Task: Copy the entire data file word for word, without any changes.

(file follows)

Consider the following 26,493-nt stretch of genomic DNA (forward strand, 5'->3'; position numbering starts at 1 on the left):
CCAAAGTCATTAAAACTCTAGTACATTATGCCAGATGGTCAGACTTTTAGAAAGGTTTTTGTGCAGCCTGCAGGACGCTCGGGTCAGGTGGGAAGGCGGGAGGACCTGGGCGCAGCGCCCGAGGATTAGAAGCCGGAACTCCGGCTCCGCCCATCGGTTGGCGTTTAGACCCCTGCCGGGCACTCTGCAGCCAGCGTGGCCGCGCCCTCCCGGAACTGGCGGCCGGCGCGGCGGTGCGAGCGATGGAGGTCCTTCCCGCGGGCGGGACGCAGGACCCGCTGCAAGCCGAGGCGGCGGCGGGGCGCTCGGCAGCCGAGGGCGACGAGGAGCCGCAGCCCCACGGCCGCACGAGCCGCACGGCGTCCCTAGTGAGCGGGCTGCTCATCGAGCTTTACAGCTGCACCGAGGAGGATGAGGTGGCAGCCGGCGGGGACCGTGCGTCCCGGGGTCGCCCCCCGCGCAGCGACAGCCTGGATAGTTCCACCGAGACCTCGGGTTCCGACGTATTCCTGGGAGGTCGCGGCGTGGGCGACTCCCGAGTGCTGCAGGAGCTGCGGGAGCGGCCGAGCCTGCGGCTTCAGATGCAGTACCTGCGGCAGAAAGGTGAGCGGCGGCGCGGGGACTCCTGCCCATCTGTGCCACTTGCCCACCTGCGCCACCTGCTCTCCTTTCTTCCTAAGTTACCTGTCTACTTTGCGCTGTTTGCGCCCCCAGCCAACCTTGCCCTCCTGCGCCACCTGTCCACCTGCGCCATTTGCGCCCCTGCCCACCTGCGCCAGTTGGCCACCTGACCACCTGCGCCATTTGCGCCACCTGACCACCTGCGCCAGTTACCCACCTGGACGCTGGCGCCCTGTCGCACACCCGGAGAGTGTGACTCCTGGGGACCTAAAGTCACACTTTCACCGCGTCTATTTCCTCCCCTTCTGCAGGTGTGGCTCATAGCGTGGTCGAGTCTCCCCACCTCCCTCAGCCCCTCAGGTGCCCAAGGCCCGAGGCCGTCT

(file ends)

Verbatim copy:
Consider the following 26,493-nt stretch of genomic DNA (forward strand, 5'->3'; position numbering starts at 1 on the left):
CCAAAGTCATTAAAACTCTAGTACATTATGCCAGATGGTCAGACTTTTAGAAAGGTTTTTGTGCAGCCTGCAGGACGCTCGGGTCAGGTGGGAAGGCGGGAGGACCTGGGCGCAGCGCCCGAGGATTAGAAGCCGGAACTCCGGCTCCGCCCATCGGTTGGCGTTTAGACCCCTGCCGGGCACTCTGCAGCCAGCGTGGCCGCGCCCTCCCGGAACTGGCGGCCGGCGCGGCGGTGCGAGCGATGGAGGTCCTTCCCGCGGGCGGGACGCAGGACCCGCTGCAAGCCGAGGCGGCGGCGGGGCGCTCGGCAGCCGAGGGCGACGAGGAGCCGCAGCCCCACGGCCGCACGAGCCGCACGGCGTCCCTAGTGAGCGGGCTGCTCATCGAGCTTTACAGCTGCACCGAGGAGGATGAGGTGGCAGCCGGCGGGGACCGTGCGTCCCGGGGTCGCCCCCCGCGCAGCGACAGCCTGGATAGTTCCACCGAGACCTCGGGTTCCGACGTATTCCTGGGAGGTCGCGGCGTGGGCGACTCCCGAGTGCTGCAGGAGCTGCGGGAGCGGCCGAGCCTGCGGCTTCAGATGCAGTACCTGCGGCAGAAAGGTGAGCGGCGGCGCGGGGACTCCTGCCCATCTGTGCCACTTGCCCACCTGCGCCACCTGCTCTCCTTTCTTCCTAAGTTACCTGTCTACTTTGCGCTGTTTGCGCCCCCAGCCAACCTTGCCCTCCTGCGCCACCTGTCCACCTGCGCCATTTGCGCCCCTGCCCACCTGCGCCAGTTGGCCACCTGACCACCTGCGCCATTTGCGCCACCTGACCACCTGCGCCAGTTACCCACCTGGACGCTGGCGCCCTGTCGCACACCCGGAGAGTGTGACTCCTGGGGACCTAAAGTCACACTTTCACCGCGTCTATTTCCTCCCCTTCTGCAGGTGTGGCTCATAGCGTGGTCGAGTCTCCCCACCTCCCTCAGCCCCTCAGGTGCCCAAGGCCCGAGGCCGTCT